This blog is a follow up on my recent rant on College Rankings (specifically the more predominant ones like the US News Rankings), where I asked College Rankings: What Are They Good For?
A significant, and very much influential, segment of the population seems to be happy with college rankings just the way they are. A closer look reveals that it is to the higher-income families that the college rankings and the top-ranked colleges, themselves, appeal the most. These families routinely pay the full freight, make large donations, and tout the college to others, feeding in to the reputational self- fulfilling prophecy.
To that point, a study published by The Equality of Opportunity Project and discussed in the New York Times recently, showed that at 38 of the top-ranked colleges in the U.S., enrolled significantly more students coming from the top 1 percent of the income scale than from the entire lower 60 percent of the scale. The same researchers developed and used a measure of a college’s mobility rate, which combines a college’s share of students from lower-income families with its success at propelling them from the bottom 40 percent into the upper 40 percent of the income distribution, and they found that none of the elite colleges and universities had a high mobility rate. In fact, the colleges with the highest mobility rates were not elite colleges but the mid-tier and public colleges.
This shows that the less elite colleges are more important engines of income and social mobility. Nevertheless, with widely publicized college rankings, and the pressure they create, that’s a hard message to sell. As professors Bastedo and Bowman’s research shows, rankings drive reputation, and of course reputation drives ranking.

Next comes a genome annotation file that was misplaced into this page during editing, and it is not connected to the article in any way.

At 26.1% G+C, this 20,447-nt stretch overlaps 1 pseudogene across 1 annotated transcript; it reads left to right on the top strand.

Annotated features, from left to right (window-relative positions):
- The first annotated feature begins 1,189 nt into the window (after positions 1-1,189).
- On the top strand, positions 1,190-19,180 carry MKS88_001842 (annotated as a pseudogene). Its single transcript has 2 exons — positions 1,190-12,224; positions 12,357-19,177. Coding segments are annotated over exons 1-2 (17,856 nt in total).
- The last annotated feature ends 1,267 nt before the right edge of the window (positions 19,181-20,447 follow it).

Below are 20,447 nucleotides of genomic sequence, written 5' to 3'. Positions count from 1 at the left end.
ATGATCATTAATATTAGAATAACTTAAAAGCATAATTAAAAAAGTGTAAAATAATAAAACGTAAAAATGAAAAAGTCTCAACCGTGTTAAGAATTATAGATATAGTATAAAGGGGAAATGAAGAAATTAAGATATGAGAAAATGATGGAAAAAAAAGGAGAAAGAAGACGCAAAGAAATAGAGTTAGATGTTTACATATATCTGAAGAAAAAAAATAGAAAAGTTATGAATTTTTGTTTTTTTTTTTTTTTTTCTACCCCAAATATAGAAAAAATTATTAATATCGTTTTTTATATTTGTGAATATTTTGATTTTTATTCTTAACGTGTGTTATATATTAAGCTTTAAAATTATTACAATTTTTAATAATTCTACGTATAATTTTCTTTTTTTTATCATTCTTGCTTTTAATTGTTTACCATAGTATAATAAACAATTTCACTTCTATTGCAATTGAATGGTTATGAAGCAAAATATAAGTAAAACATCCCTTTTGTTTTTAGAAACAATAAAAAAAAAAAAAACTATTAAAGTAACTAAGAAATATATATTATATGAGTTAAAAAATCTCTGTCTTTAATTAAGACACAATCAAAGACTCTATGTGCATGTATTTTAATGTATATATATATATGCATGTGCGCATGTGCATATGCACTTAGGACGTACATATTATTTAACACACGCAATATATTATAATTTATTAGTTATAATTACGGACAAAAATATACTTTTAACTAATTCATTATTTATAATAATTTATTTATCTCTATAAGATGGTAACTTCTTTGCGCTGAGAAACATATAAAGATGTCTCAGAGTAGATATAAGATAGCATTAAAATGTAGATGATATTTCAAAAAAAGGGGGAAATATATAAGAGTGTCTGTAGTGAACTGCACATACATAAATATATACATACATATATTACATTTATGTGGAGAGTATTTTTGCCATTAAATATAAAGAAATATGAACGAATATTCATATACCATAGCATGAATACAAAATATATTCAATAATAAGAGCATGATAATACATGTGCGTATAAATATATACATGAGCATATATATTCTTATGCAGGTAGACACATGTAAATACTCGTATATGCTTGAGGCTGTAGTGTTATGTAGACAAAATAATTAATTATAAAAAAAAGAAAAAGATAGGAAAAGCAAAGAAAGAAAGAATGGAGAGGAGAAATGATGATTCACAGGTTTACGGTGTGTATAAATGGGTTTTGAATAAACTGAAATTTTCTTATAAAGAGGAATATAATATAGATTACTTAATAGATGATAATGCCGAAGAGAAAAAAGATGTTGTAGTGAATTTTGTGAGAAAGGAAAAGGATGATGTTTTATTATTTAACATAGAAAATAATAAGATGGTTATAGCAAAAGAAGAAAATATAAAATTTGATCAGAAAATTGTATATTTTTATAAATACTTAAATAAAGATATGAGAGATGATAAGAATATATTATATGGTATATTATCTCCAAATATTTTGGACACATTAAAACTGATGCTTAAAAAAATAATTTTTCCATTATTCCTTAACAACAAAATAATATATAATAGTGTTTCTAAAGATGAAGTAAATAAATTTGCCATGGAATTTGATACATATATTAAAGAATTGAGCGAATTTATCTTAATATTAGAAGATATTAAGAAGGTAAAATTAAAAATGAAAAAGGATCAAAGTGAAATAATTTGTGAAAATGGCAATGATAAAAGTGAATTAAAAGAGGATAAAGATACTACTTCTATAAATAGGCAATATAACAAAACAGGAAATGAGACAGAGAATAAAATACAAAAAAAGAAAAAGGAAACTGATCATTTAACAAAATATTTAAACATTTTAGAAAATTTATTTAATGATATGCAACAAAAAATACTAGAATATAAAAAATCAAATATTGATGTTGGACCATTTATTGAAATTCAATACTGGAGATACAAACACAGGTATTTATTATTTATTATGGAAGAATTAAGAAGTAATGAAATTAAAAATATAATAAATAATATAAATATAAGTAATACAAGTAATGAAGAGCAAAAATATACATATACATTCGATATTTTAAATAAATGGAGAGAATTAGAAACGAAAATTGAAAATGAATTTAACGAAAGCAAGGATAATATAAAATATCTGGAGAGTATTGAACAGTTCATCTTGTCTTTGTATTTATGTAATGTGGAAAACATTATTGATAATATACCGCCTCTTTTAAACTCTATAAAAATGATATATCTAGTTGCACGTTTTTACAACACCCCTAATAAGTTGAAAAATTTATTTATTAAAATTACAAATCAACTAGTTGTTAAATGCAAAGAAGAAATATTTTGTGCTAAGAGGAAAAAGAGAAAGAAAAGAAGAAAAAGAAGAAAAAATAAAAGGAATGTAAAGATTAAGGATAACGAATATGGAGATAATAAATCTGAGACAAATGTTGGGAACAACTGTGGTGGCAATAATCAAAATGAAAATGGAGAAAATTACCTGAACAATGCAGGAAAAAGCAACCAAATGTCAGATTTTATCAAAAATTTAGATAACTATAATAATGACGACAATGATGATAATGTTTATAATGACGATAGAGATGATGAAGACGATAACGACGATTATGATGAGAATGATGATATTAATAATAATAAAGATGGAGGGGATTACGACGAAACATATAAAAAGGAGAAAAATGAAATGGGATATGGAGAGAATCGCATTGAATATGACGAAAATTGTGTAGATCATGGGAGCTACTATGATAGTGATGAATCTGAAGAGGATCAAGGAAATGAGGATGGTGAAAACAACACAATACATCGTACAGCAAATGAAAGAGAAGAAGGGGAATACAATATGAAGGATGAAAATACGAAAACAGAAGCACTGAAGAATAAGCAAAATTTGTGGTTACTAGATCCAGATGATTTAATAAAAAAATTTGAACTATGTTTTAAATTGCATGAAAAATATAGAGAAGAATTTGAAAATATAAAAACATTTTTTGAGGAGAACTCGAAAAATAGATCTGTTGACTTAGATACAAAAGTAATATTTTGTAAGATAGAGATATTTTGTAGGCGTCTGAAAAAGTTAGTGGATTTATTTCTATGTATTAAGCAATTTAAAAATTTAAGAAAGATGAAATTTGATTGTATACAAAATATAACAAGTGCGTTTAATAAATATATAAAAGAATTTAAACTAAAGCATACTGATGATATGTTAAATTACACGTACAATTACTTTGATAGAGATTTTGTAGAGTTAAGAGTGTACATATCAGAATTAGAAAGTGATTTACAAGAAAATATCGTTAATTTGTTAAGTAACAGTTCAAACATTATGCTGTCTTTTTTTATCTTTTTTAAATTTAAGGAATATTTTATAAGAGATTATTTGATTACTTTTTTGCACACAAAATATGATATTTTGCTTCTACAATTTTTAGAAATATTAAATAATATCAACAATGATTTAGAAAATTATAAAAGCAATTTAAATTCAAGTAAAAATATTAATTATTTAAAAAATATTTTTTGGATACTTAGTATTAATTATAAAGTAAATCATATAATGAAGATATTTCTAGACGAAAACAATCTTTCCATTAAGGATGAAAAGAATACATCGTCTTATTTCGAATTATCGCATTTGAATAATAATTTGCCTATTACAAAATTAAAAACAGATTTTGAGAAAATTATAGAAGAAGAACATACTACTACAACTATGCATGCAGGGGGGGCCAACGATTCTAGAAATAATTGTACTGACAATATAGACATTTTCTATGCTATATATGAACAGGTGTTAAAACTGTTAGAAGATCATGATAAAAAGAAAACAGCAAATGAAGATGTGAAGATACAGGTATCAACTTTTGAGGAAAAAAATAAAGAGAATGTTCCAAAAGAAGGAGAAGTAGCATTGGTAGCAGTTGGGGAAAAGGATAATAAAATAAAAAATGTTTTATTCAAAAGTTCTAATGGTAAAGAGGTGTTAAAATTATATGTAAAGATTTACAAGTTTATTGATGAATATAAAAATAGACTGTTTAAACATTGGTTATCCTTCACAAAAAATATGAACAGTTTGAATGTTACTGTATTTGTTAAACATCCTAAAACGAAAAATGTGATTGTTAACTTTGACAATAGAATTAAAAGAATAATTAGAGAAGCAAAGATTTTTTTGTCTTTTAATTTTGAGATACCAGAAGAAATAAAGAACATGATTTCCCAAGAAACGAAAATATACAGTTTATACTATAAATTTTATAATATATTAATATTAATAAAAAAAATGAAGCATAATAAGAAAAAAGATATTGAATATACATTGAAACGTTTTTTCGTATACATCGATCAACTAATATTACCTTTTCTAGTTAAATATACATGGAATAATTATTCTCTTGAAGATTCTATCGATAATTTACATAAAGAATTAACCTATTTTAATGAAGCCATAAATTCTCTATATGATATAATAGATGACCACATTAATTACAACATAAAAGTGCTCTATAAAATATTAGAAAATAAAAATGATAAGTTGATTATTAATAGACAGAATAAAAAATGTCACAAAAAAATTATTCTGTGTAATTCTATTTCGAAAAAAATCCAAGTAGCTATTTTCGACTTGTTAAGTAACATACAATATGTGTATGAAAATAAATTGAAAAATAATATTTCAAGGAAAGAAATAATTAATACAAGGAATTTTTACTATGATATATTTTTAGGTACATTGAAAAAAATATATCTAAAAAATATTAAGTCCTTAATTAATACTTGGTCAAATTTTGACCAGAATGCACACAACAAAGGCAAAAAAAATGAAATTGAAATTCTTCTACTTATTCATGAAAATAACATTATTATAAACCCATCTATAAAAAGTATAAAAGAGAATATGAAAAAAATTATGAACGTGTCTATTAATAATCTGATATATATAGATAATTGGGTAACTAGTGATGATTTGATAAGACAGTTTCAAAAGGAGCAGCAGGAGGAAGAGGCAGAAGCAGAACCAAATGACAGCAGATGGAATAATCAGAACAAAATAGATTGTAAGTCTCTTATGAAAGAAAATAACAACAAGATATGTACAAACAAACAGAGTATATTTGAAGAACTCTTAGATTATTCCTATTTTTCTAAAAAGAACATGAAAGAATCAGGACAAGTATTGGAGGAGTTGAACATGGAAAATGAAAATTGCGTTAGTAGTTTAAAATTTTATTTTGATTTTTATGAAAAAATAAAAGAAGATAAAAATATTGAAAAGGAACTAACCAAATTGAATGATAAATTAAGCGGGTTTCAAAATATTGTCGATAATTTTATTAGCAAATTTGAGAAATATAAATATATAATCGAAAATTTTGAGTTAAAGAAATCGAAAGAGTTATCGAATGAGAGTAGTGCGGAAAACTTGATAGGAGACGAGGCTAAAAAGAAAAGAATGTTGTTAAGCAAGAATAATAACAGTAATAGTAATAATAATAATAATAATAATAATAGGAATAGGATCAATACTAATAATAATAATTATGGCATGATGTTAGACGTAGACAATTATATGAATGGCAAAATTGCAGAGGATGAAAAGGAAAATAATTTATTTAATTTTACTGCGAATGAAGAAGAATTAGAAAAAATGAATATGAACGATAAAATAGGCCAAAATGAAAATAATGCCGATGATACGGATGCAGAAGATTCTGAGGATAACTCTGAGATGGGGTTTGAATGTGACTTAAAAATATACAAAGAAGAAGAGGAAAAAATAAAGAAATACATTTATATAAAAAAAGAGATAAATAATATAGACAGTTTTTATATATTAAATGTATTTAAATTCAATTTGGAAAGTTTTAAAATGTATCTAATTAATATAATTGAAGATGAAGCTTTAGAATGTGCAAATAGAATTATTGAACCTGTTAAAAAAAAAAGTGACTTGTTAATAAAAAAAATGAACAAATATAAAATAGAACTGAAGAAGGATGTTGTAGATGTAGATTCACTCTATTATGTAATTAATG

For low- and middle-income families, college has long meant upward economic mobility: the degree to which children have a higher standard of living than their parents. However, the perpetuation of the reputation myths created by rankings undermines the ability of parents and students to pick the colleges that best meet students’ academic needs and their budgets. They create unreachable aspirations among a vast majority of potential students. They add expenses to college and university budgets that could be better spent on improving the educational experience for their students. And they do little to affect the upward mobility of students.
It is true that for the more discerning parents, there are some alternative rankings: Washington Monthly ranks colleges for their social mobility, while also offering regional lists of what it calls ‘Best bang for the buck colleges’. Forbes offers also a variety of alternative rankings (which can potentially lead to an information overload). And recently, the Economist created its ranking of best U.S. Universities, where the economic value of a university is equal to the gap between how much its students subsequently earn, and how much they might have made had they studied elsewhere’. Regardless, the colleges and universities that capture the dreams and imagination of most Americans remain unchanged.
I am reminded of a conversation with one low-income parent from Chelsea, MA, who related to me, “Despite all the schools that had admitted her, she still didn’t care. She was still waiting for Harvard. So one day, I came home and she was burying her head like this. I said, ‘Hello.’ She looks at me and she’s crying. And I said, ‘What’s the matter?’ ‘Oh, mama, they denied me,’ she said.”
We owe it to all of the families seeking the best education for their children at a cost they can bear, and to the colleges all across the country who do the hard work of educating each new generation, a system that is less dependent upon marketing and the maintenance of social and income barriers, and more dependent upon rewarding colleges for being engines of social and economic mobility.